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Robin Webster

Robin Webster

17.01.2014 | 3:45pm
EU policyEuropean battle over 2030 energy system drawing to a close
EU POLICY | January 17. 2014. 15:45
European battle over 2030 energy system drawing to a close

New European energy policy goals may include an overarching target for expansion of renewable energy, according to reports. The UK has been lobbying against a binding target, which it argues will interfere with plans to build new nuclear power plants instead of wind, solar or biomass.

Back in 2007, European Union (EU) leaders agreed to bump up the continent’s supply of clean energy, obtaining 20 per cent of energy from renewables by 2020. At the time, the UK only sourced about two per cent of its energy from renewables. The legally binding commitment has profoundly affected UK energy policy, leading it to create a roadmap to the target.

Now, EU states must agree an energy package for 2030. Three possible 2030 targets are up for grabs: one for emissions reductions, one for expansion of renewable power and one for energy efficiency. We take a look at what’s likely to emerge when the European Commission unveils the details of an agreed package next week.

Emissions reduction 

EU countries need to reduce carbon emissions by 80 to 95 per cent by the middle of the century, if the world is to avoid dangerous climate change, acorrding to the European Commission’s 2011 low carbon roadmap. To achieve that, the commission calculated that emissions would need to go down by 40 per cent by 2030.

The UK supported this aim – and even suggested that the EU should bump it up to 50 per cent, if other countries outside the EU agreed to commit to emissions reductions.

Twelve other members states supported the position that the 40 per cent aim is not ambitious enough. Others were less keen. Poland is opposed to the idea that any new emissions targets should be established at all, for example.

The European commission is divided over the proposal, according to reports, because it may reduce the bloc’s international competitiveness. European commissioners are meeting today and at the beginning of next week – and parliament’s magazine European Voice suggests there is a ” tense fight” going on.

The final figure is likely to end up between 35 and 45 per cent, but we probably won’t know what it is until next Wednesday, when the commission releases its white paper.

Renewable energy expansion

The battle over a proposed renewable energy target seems, if anything, to be even tenser. European parliamentarians have called for a binding 30 per cent renewable energy target for 2030.

European Member states are divided right down the middle on this. Germany, Denmark, Austria and five other European countries are actively supportive. Germany is seen as the leader of the group – perhaps unsurprising given its programme of renewable energy expansion.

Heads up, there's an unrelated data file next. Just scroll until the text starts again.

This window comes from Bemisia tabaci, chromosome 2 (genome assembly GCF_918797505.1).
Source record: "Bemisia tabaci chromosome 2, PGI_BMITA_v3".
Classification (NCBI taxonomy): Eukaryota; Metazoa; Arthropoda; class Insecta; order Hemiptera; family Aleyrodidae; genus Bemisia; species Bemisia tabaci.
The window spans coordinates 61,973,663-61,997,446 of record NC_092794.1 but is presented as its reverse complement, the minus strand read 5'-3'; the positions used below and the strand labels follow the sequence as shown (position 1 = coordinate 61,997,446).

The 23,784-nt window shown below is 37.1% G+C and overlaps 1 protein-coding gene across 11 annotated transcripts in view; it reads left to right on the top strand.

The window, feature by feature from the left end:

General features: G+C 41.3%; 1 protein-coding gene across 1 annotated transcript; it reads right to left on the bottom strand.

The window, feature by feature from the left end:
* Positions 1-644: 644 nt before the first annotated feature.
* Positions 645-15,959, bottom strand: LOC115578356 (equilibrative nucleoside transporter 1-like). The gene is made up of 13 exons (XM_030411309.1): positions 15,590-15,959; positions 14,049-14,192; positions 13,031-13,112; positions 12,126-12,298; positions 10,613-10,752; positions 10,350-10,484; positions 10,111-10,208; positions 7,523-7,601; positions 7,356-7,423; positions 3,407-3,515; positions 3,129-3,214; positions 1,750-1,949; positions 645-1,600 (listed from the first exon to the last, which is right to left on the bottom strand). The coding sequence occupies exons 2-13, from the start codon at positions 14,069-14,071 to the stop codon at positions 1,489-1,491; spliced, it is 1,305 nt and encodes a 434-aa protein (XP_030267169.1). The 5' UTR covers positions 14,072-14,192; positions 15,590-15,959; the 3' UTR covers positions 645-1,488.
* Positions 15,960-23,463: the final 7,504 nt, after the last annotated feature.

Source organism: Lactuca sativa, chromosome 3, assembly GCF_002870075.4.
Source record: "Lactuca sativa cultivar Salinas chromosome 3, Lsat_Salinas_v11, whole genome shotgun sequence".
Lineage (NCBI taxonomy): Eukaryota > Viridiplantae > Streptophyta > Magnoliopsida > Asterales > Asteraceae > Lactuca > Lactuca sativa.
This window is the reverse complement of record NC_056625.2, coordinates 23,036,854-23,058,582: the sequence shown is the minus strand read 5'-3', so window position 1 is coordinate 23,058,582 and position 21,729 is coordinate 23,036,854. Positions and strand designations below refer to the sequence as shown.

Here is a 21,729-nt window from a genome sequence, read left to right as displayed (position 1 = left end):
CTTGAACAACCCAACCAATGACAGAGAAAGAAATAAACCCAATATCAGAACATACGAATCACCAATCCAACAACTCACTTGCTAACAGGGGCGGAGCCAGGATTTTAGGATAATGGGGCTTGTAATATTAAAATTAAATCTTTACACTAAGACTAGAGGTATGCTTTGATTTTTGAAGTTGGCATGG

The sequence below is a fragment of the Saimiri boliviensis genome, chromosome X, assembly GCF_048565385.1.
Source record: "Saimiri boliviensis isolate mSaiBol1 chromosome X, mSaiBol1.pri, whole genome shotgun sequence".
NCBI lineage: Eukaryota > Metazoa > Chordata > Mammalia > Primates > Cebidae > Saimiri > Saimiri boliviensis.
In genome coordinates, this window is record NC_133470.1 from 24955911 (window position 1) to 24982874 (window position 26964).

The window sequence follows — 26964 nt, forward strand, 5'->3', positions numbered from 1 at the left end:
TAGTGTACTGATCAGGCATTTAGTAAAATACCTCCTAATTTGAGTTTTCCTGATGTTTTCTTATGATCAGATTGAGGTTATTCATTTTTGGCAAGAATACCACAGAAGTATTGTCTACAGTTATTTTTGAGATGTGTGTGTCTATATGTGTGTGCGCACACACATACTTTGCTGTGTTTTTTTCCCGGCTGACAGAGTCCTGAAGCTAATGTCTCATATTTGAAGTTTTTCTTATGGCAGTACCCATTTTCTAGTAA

The UK and Czech Republic are, however, strongly opposed to another renewable energy target. They argue it doesn’t make sense to create another technology-specific target. UK energy secretary, Ed Davey, has called on the EU to abandon the proposal so countries can reduce emissions through other technologies like nuclear power or carbon capture and storage instead.

In recent weeks the President of European Commission, José Manuel Barroso, was rumoured to be in favour of dropping the idea for another binding renewables target. Instead the commission might go for a non-binding aim of expanding renewables to 24 to 27 per cent of supply by 2030.

European Voice suggests today that the commission might compromise by setting a binding overarching target for renewables, but without creating country-specific targets. This could mean enthusiasts for renewables like Germany and Denmark could press ahead and meet most of the EU’s target, while other countries aren’t under any obligation to expand their renewable supply.

It sounds rather doubtful whether this would really work, however – and environmentalists appear to agree. A spokesperson from Greenpeace tells European Voice the proposal “…is just smokescreen from the commission to cover up its intention to hit the brakes on renewables”.

European leadership?

The importance of using energy more efficiently is often highlighted, but so far hasn’t been converted into binding targets. The European Parliament also backed a 40 per cent improvement in energy efficiency by 2030. But the idea seems to have gained little traction. It appears unlikely to be included as a binding target next week.

The commission’s proposals for the three targets will be published in a white paper next Wednesday (January 22nd). The European Parliament will have a chance to vote on in February and EU leaders will consider the proposals at a climate and energy summit on 21st March – at which point they may then adopt the agreement.

What this will mean for the EU’s energy system in reality remains to be seen. A  study released by the European Commission over the Christmas period, which assumed no new 2030 targets, suggested that the continent is only on track to reduce emissions by a third by 2030, and 44 per cent by 2050.

So new targets are clearly needed if the EU is to achieve its climate ambitions and maintain its climate leadership on the international stage. Of course, the bloc needs more than targets. Countries have to deliver on them too. And that’s where the hard work often starts.

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